The year was 1988. Hawaiian shirts complemented with sport coats with stitched look were in fashion. It was also the year Kids Alive – Do the Five water safety program was born. This isn’t a post about water or fashion though rather it’s my motto for ensuring I let people help me.
Today I’m going to introduce you to the five people in my life that I couldn’t have done the last few months without.
Mr Pitt-wiggler aka my husband
Michael is a pretty special person. He supports, challenges and stands beside me through the up, down, sideways rollercoaster I am. He is my personal cheerleader (while writing this I have visions of Pittman in a cheerleading costume and pig tails in his beard).
He sees beauty and grace, as well as my darkness and faults. He sees me for the person I am and the amazing one that he knows is truly capable of becoming, even if I don’t believe it. He loves me. Unconditionally. And that’s really all that matters.
I sometimes get nervous telling him things and have been known to keep secrets from him because of fear that he’ll be angry, disappointed and point out the reasons that what I’m doing is hurtful to myself. It’s a slow road but I’m trusting him more with this type of stuff.
Often you hear of GP’s going that extra mile for their patients but never have I experienced this until I met Hayley. I trust her and will tell her things I won’t tell anyone else. I have a strong attachment to her and constantly worry something will happen to her. She is a major player in the kids alive – do the five Abby campaign. I’ve pushed her away and thrown every obstacle in front of her but she has never given up on me. She has the warmest personality and smile to go with it.
She is clumsy but never forgets anything I tell her … it’s not always a good thing. I tell her that she can pretend to listen and make a shopping list in her head of the groceries she needs but she is always there with a sympathetic ear and good advice.
She is overseas on holidays for two months and I miss her terribly. Before going I gave her the lecture of staying safe, not falling in love over there and coming back to me. Sometimes I just go and see her to talk. It’s a bit pathetic but I view her as a friend. I know she isn’t. The whole paying her to be closed in a room with me kind of breaks down that for me.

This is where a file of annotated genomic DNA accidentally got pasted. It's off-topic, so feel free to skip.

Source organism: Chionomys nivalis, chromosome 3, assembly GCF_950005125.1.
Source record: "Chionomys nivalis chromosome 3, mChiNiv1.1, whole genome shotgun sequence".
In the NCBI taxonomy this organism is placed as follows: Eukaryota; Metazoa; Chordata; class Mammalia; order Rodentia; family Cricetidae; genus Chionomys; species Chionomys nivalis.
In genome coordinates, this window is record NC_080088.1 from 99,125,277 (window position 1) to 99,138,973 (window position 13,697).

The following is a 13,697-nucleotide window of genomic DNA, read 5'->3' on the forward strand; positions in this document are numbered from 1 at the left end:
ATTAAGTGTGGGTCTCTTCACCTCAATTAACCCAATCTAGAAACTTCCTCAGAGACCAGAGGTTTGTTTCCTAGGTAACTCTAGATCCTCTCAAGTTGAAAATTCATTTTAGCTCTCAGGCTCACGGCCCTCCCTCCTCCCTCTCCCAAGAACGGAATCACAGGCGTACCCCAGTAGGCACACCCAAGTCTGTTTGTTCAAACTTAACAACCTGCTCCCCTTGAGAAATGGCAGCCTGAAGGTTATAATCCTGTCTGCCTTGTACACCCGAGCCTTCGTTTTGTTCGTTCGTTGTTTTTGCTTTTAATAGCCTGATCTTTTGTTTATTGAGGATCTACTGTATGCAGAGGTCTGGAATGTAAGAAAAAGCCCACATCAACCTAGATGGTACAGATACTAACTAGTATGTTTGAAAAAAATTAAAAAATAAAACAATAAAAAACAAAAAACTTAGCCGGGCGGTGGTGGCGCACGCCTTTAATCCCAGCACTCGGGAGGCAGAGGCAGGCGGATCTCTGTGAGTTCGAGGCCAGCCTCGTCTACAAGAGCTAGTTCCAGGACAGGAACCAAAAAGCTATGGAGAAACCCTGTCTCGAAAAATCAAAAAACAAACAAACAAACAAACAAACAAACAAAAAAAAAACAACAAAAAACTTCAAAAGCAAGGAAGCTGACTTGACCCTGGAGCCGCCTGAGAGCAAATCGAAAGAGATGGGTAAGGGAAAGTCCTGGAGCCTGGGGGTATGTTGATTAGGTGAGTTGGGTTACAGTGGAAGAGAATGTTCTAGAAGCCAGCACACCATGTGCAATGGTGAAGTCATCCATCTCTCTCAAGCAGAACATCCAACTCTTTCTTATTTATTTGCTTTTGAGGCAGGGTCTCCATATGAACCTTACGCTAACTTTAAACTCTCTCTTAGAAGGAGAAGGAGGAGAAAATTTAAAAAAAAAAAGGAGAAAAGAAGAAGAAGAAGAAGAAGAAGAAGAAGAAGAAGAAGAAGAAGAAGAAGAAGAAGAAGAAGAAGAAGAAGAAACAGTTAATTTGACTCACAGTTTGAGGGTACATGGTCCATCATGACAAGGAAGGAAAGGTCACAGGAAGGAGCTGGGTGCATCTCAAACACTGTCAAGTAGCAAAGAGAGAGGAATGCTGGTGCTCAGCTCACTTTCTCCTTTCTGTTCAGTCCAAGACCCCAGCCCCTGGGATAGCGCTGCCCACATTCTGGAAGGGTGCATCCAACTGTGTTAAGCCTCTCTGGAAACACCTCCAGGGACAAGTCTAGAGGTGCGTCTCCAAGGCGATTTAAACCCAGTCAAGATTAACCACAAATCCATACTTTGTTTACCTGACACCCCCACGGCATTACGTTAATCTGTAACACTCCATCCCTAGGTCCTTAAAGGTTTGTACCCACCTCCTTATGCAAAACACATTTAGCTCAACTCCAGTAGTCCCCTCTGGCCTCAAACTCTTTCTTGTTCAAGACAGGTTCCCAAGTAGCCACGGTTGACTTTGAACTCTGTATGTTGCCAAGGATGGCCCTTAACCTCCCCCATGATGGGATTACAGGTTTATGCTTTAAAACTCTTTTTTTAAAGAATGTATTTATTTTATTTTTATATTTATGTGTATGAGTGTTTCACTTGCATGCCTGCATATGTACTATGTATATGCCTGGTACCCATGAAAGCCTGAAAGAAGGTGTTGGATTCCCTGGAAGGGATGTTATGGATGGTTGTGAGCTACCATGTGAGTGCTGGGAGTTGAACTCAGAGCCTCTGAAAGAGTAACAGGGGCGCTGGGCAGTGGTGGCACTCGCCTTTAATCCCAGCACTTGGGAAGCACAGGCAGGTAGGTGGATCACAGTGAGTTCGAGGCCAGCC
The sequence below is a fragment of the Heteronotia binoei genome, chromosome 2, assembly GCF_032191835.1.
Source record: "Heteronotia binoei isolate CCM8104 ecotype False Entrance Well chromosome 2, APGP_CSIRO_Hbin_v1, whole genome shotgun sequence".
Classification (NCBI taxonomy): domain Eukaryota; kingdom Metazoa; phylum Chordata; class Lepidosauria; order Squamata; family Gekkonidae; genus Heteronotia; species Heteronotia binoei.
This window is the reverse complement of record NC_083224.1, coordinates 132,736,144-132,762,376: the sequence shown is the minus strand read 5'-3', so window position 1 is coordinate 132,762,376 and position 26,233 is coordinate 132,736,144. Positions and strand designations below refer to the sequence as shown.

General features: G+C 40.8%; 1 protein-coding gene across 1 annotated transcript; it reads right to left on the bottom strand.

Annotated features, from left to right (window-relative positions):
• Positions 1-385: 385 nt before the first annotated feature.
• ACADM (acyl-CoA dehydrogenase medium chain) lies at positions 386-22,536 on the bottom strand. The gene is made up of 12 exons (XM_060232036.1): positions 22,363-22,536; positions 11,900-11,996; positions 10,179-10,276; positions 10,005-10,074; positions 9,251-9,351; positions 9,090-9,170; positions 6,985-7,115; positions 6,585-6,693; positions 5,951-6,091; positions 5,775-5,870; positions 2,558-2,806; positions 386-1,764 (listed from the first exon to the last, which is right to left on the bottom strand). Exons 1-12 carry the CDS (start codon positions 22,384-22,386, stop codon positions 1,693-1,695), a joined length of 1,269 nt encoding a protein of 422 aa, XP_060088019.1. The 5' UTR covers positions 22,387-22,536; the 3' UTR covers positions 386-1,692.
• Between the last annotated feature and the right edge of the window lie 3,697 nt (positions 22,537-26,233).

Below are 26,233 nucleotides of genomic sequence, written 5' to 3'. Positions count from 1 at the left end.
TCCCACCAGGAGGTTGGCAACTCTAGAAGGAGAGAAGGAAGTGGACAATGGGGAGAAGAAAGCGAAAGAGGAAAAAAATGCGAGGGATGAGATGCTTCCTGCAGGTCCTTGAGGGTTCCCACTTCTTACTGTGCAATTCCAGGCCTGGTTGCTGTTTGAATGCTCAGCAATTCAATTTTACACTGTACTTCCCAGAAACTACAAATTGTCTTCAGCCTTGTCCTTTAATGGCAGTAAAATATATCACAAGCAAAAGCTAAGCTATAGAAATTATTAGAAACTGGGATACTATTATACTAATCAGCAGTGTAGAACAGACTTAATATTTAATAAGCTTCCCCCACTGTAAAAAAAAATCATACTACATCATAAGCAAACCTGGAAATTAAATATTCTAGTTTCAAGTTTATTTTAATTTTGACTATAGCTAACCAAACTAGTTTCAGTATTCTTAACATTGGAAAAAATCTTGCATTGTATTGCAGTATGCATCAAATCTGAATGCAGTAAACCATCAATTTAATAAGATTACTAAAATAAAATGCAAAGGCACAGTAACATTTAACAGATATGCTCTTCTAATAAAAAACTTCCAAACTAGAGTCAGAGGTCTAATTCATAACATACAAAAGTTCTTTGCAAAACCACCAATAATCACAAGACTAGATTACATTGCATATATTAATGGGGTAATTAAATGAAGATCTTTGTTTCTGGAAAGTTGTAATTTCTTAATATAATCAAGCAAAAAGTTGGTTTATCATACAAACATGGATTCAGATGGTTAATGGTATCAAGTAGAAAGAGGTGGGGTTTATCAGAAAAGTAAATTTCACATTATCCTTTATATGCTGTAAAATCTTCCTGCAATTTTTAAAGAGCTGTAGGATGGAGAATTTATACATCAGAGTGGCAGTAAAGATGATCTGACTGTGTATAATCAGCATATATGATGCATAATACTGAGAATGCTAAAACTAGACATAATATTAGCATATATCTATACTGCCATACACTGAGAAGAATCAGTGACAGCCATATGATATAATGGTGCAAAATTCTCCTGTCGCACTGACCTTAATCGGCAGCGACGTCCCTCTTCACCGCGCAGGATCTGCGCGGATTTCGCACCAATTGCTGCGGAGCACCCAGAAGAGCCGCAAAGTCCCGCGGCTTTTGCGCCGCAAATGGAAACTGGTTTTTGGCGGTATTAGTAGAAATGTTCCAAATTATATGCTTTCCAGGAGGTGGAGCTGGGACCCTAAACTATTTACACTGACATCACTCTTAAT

Nesh aka Willy Wonka
Nesh was my last ditch effort to find a psychologist that wasn’t an idiot. They tend to be fairly cookie cutter to me and I find that I am able to control the session way more than I should. It helps to have someone who is considerably smarter than me and actually can challenge me.
This is why I call him Willy Wonka. I can’t predict what he is going to suggest or how he’ll package it up. I never know what he is going to draw on his whiteboard to help me understand something. He is smart. Not many psychologists can be described this way. He wants to help me. He understands me and he knows how to get through the stubborn layer of that-isn’t-going-to-work guard that I wear around like armour. Why go to therapy if you aren’t going to listen and implement the strategies.
He has his little quirks too that I like. He does what I call ‘jazz hands’. Whenever he is saying goodbye to you he raises both hands to wave. It’s both special and strange at the same time. He also has a strange shaped head. We have also become closer since seizure number 2 when I had it in his office. He was so awesome that day even though it freaked him out. He handled the drunk-like I-don’t-know-what-my-hands-are Abby extremely well. Seizures, bringing people closer.
Suz aka Suzy Q
Suzy Q is my workplace manager. I can’t even find the words to describe how beautiful this woman’s soul is. She has an uber stressful job but takes it in her stride and is always smiling. She has a pragmatic way of dealing with things and has helped me immensely in this department. ‘We just need to break it down’ is what she says. Whenever I’m super stressed five minutes talking it over with Suz and I’m calm again.
I think Suz is so efficient because she runs everywhere. Literally. From her office to the copier is only a few metres but she runs. It was the strangest thing I’d ever seen in the workplace when I first started but now it’s just part of the working day. I work with some quirky and fun people here in the Canberra office.
She hasn’t just helped me professionally but she has been there through the tough times of the last year. She knows about my mental hilariousness (what I’m calling it these days) and has just one motive. To help me achieve what I want to. She is an amazing person and I often look at her and feel jealous that her daughter has such an amazing mother. I wish she was my mum!
Kelsang Drolchog is the woman who has revolutionized my life. I find solace in the guiding words of my spiritual teacher Drolchog (and Geshe Kelsang Gyatso). I came to meet Drolchog soon after I started my course in DBT. One of the biggest points to this therapy is mindfulness. Wanting to gain more control of my mind I looked for extra circular activities in the form of meditation.
Her voice spoke with gentleness and I felt safe and secure. What she was saying made sense. Everybody wants to be happy. I’d never thought about it. I kept going along and it was at my first festival in Melbourne that I decided I wanted to take this further.
Drolchog is a rare and precious jewel to me. I often worry that I don’t appreciate her enough. Without her I wouldn’t have meditation and the Dharma in my life. She reminds me what’s important. I could write all day about the importance of Drolchog in my life.
So, that’s my Kids Alive – Do the Five.